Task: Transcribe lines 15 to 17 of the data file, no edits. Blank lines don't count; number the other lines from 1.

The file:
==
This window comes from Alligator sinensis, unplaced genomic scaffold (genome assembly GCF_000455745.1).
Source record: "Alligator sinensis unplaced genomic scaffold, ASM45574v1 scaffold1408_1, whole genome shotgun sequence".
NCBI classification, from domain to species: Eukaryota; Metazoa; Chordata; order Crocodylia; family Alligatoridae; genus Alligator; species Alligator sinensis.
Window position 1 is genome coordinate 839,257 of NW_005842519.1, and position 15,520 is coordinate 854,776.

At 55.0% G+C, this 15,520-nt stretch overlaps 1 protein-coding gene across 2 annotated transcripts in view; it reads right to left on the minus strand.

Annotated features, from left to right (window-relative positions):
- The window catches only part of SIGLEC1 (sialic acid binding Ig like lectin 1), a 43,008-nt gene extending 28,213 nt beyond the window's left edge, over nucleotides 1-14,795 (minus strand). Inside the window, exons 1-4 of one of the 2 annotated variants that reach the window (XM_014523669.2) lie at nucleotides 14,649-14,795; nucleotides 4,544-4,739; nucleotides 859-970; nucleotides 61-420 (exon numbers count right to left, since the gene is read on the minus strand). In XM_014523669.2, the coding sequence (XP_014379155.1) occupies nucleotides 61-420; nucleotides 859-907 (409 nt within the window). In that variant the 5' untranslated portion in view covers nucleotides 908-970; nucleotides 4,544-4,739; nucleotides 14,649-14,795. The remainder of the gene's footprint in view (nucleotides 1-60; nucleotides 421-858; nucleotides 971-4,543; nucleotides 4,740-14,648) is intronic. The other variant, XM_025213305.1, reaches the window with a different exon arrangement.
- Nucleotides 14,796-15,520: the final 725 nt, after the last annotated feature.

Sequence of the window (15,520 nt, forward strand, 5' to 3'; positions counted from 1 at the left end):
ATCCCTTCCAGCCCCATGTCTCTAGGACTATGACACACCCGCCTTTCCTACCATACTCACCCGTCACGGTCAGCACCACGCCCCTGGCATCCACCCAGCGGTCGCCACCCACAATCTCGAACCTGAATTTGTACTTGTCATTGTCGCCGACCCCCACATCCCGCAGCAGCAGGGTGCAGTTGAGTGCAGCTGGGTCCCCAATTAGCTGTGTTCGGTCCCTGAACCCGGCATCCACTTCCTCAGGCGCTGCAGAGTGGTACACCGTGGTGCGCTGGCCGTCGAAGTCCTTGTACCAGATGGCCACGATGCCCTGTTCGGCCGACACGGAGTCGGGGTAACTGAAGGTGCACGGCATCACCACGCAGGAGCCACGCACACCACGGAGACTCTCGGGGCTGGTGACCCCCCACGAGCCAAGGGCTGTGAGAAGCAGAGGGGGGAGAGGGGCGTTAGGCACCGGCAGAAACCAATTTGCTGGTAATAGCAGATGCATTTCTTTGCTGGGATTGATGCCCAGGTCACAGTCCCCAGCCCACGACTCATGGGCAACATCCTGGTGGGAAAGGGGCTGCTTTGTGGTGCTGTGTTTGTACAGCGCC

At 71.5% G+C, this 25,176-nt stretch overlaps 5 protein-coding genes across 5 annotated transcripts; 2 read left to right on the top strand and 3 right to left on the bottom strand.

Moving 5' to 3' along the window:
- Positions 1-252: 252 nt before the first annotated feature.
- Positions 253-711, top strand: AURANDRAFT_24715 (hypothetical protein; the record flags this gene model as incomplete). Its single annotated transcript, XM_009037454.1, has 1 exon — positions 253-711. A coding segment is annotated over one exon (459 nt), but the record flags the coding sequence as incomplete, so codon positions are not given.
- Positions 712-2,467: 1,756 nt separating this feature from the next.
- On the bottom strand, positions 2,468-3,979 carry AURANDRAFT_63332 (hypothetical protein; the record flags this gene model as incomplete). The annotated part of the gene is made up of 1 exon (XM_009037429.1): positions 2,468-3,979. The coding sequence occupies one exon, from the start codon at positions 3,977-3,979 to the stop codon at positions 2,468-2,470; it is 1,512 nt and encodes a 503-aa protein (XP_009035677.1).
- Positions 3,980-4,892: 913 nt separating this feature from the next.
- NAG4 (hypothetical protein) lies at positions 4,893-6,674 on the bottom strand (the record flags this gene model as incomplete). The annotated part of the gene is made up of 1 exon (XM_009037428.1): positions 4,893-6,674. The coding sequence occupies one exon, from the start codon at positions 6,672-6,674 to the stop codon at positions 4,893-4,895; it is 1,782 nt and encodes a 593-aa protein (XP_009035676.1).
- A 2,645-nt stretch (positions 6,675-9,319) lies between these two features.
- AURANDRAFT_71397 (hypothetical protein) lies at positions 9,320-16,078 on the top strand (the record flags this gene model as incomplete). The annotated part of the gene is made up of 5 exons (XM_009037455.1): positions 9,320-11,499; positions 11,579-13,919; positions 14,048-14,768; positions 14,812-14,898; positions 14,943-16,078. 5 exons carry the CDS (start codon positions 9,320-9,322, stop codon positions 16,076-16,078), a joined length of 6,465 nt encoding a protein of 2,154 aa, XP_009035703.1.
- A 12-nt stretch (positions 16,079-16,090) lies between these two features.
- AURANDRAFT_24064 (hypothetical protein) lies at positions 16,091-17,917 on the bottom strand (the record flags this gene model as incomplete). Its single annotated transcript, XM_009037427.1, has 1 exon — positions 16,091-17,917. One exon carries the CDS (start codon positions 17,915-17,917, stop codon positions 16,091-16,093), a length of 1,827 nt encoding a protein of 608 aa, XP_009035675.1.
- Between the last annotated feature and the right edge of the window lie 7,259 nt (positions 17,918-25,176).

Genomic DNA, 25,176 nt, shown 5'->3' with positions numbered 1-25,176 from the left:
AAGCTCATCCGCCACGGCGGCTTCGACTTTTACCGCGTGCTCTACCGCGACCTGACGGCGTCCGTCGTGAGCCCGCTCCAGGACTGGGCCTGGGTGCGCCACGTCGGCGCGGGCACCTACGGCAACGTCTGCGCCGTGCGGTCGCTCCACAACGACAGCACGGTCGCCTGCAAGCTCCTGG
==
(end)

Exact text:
- Positions 712-2,467: 1,756 nt separating this feature from the next.
- On the bottom strand, positions 2,468-3,979 carry AURANDRAFT_63332 (hypothetical protein; the record flags this gene model as incomplete). The annotated part of the gene is made up of 1 exon (XM_009037429.1): positions 2,468-3,979. The coding sequence occupies one exon, from the start codon at positions 3,977-3,979 to the stop codon at positions 2,468-2,470; it is 1,512 nt and encodes a 503-aa protein (XP_009035677.1).
- Positions 3,980-4,892: 913 nt separating this feature from the next.